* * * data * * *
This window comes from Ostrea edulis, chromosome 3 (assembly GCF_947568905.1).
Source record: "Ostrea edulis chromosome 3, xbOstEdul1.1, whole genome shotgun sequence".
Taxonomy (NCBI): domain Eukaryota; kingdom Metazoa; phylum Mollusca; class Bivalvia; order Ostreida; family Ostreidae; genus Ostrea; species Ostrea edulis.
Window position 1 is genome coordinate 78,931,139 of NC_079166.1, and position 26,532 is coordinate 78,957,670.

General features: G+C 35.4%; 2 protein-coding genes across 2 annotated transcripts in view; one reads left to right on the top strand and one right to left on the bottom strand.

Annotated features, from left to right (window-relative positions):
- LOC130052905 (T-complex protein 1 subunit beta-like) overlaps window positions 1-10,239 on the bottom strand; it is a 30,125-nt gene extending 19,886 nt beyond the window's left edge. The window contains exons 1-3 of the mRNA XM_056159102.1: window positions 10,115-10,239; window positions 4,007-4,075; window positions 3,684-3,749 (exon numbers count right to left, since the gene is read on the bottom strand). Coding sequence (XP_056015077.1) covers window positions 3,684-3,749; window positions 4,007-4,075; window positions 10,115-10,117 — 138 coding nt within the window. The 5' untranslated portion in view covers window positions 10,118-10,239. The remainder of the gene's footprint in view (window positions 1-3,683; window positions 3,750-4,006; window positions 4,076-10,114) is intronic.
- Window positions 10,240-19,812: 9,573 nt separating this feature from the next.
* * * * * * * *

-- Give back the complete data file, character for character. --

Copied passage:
This window comes from Ostrea edulis, chromosome 3 (assembly GCF_947568905.1).
Source record: "Ostrea edulis chromosome 3, xbOstEdul1.1, whole genome shotgun sequence".
Taxonomy (NCBI): domain Eukaryota; kingdom Metazoa; phylum Mollusca; class Bivalvia; order Ostreida; family Ostreidae; genus Ostrea; species Ostrea edulis.
Window position 1 is genome coordinate 78,931,139 of NC_079166.1, and position 26,532 is coordinate 78,957,670.

General features: G+C 35.4%; 2 protein-coding genes across 2 annotated transcripts in view; one reads left to right on the top strand and one right to left on the bottom strand.

Annotated features, from left to right (window-relative positions):
- LOC130052905 (T-complex protein 1 subunit beta-like) overlaps window positions 1-10,239 on the bottom strand; it is a 30,125-nt gene extending 19,886 nt beyond the window's left edge. The window contains exons 1-3 of the mRNA XM_056159102.1: window positions 10,115-10,239; window positions 4,007-4,075; window positions 3,684-3,749 (exon numbers count right to left, since the gene is read on the bottom strand). Coding sequence (XP_056015077.1) covers window positions 3,684-3,749; window positions 4,007-4,075; window positions 10,115-10,117 — 138 coding nt within the window. The 5' untranslated portion in view covers window positions 10,118-10,239. The remainder of the gene's footprint in view (window positions 1-3,683; window positions 3,750-4,006; window positions 4,076-10,114) is intronic.
- Window positions 10,240-19,812: 9,573 nt separating this feature from the next.